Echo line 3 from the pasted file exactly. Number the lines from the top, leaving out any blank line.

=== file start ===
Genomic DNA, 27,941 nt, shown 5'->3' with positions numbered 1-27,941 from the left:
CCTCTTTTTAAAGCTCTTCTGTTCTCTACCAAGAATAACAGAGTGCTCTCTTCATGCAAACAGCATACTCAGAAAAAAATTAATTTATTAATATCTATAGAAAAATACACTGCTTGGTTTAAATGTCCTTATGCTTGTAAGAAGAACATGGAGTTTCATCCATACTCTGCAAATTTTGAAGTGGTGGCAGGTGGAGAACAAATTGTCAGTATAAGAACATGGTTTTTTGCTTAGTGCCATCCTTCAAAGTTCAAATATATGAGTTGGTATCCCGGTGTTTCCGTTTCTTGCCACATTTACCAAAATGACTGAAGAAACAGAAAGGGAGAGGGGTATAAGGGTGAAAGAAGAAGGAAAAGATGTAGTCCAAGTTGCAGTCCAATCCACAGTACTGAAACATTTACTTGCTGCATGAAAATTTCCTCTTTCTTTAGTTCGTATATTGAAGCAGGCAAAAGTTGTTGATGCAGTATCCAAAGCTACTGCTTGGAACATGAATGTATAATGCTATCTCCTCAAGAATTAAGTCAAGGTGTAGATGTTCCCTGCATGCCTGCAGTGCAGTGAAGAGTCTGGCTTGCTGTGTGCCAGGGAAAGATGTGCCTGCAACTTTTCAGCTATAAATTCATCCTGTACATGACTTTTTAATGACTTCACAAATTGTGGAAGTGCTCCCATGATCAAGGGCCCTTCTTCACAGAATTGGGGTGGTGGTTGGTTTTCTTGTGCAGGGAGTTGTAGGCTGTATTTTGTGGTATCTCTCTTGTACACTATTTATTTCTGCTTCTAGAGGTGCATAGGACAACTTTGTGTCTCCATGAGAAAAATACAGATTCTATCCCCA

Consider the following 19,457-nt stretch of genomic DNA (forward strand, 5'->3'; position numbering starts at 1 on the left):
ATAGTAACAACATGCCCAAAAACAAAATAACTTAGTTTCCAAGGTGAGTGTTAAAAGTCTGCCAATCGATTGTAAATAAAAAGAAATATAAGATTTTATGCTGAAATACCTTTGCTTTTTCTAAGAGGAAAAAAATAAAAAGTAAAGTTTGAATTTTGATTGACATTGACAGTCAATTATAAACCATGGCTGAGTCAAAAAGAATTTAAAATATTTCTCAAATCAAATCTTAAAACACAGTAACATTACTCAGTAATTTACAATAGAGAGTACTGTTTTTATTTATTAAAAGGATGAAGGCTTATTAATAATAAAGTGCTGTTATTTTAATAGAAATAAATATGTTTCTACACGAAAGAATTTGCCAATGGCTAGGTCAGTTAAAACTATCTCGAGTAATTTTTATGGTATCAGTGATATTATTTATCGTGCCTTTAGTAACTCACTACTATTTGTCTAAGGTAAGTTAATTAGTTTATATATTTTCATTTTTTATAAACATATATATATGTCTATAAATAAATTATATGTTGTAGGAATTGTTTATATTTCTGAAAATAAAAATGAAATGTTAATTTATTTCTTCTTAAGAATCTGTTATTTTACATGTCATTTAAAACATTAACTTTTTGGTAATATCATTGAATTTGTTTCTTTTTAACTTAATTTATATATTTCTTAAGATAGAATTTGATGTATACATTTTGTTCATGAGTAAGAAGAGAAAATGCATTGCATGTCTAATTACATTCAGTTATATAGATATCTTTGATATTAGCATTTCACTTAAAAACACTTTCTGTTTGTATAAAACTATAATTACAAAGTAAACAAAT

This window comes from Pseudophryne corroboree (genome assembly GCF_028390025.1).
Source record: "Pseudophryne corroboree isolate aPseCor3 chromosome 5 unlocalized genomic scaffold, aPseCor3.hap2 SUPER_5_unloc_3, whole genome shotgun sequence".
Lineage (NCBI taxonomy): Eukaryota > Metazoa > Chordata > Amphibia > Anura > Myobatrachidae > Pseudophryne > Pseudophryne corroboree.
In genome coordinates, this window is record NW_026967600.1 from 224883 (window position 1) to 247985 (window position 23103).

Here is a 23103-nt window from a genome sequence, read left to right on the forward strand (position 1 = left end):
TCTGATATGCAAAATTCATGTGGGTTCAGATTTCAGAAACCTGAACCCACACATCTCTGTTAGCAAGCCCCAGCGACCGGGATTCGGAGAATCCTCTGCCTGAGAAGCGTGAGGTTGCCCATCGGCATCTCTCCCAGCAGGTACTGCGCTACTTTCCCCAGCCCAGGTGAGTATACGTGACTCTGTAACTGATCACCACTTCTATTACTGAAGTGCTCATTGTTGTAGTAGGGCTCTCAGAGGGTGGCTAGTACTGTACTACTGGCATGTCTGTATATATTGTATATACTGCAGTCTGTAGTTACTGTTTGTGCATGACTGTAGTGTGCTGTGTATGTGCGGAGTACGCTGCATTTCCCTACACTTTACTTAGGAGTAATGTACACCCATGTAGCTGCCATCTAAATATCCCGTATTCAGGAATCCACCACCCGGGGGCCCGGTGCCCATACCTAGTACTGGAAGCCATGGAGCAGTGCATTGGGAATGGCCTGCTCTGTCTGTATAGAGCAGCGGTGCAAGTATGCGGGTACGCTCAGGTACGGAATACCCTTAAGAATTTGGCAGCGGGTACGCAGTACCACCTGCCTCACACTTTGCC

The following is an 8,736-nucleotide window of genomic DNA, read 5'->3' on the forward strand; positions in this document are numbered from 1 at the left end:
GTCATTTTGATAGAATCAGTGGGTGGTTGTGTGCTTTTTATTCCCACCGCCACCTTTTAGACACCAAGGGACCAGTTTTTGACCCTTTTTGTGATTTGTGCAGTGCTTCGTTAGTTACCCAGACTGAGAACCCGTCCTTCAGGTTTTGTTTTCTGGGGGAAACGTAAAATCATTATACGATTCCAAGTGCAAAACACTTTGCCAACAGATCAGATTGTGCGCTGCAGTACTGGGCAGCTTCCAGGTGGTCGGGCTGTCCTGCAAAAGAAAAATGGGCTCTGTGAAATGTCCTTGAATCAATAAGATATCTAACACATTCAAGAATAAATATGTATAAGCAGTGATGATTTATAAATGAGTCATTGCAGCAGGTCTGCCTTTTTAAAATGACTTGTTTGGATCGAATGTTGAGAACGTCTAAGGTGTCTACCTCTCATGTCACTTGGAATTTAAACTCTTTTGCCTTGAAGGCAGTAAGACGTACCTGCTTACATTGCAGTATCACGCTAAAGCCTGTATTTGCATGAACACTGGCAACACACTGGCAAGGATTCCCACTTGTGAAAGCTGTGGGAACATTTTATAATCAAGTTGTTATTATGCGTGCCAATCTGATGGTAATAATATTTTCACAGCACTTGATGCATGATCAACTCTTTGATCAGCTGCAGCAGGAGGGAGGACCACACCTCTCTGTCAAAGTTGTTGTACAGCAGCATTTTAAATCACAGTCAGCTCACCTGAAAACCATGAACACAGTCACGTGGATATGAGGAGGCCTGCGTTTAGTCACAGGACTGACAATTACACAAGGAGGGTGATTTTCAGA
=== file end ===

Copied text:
Consider the following 19,457-nt stretch of genomic DNA (forward strand, 5'->3'; position numbering starts at 1 on the left):